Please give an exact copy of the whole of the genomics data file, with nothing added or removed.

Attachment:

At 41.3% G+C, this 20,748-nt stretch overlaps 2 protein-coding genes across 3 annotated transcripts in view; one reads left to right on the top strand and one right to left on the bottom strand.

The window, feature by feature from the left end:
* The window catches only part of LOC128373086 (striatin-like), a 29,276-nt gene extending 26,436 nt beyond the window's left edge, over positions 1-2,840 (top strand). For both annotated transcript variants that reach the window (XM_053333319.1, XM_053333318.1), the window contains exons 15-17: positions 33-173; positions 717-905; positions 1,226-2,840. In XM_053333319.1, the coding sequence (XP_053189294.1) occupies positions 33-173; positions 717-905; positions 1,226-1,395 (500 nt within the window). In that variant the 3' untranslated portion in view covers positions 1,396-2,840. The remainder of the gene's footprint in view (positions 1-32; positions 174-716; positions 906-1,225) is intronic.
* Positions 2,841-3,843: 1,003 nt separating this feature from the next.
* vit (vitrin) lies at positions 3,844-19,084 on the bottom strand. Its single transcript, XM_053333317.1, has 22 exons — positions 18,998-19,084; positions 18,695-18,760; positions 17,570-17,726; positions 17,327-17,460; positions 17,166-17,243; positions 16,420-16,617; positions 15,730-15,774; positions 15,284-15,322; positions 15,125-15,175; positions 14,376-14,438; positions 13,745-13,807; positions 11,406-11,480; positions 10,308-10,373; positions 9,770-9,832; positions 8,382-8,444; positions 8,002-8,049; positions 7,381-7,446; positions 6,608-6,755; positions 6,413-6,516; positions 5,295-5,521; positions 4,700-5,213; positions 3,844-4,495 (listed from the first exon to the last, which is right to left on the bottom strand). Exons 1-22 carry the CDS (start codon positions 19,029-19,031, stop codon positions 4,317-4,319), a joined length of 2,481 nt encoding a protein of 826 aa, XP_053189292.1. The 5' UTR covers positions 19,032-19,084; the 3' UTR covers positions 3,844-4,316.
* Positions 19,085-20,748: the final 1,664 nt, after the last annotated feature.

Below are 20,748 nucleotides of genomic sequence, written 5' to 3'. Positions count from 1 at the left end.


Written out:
At 41.3% G+C, this 20,748-nt stretch overlaps 2 protein-coding genes across 3 annotated transcripts in view; one reads left to right on the top strand and one right to left on the bottom strand.

The window, feature by feature from the left end:
* The window catches only part of LOC128373086 (striatin-like), a 29,276-nt gene extending 26,436 nt beyond the window's left edge, over positions 1-2,840 (top strand). For both annotated transcript variants that reach the window (XM_053333319.1, XM_053333318.1), the window contains exons 15-17: positions 33-173; positions 717-905; positions 1,226-2,840. In XM_053333319.1, the coding sequence (XP_053189294.1) occupies positions 33-173; positions 717-905; positions 1,226-1,395 (500 nt within the window). In that variant the 3' untranslated portion in view covers positions 1,396-2,840. The remainder of the gene's footprint in view (positions 1-32; positions 174-716; positions 906-1,225) is intronic.
* Positions 2,841-3,843: 1,003 nt separating this feature from the next.
* vit (vitrin) lies at positions 3,844-19,084 on the bottom strand. Its single transcript, XM_053333317.1, has 22 exons — positions 18,998-19,084; positions 18,695-18,760; positions 17,570-17,726; positions 17,327-17,460; positions 17,166-17,243; positions 16,420-16,617; positions 15,730-15,774; positions 15,284-15,322; positions 15,125-15,175; positions 14,376-14,438; positions 13,745-13,807; positions 11,406-11,480; positions 10,308-10,373; positions 9,770-9,832; positions 8,382-8,444; positions 8,002-8,049; positions 7,381-7,446; positions 6,608-6,755; positions 6,413-6,516; positions 5,295-5,521; positions 4,700-5,213; positions 3,844-4,495 (listed from the first exon to the last, which is right to left on the bottom strand). Exons 1-22 carry the CDS (start codon positions 19,029-19,031, stop codon positions 4,317-4,319), a joined length of 2,481 nt encoding a protein of 826 aa, XP_053189292.1. The 5' UTR covers positions 19,032-19,084; the 3' UTR covers positions 3,844-4,316.
* Positions 19,085-20,748: the final 1,664 nt, after the last annotated feature.

Below are 20,748 nucleotides of genomic sequence, written 5' to 3'. Positions count from 1 at the left end.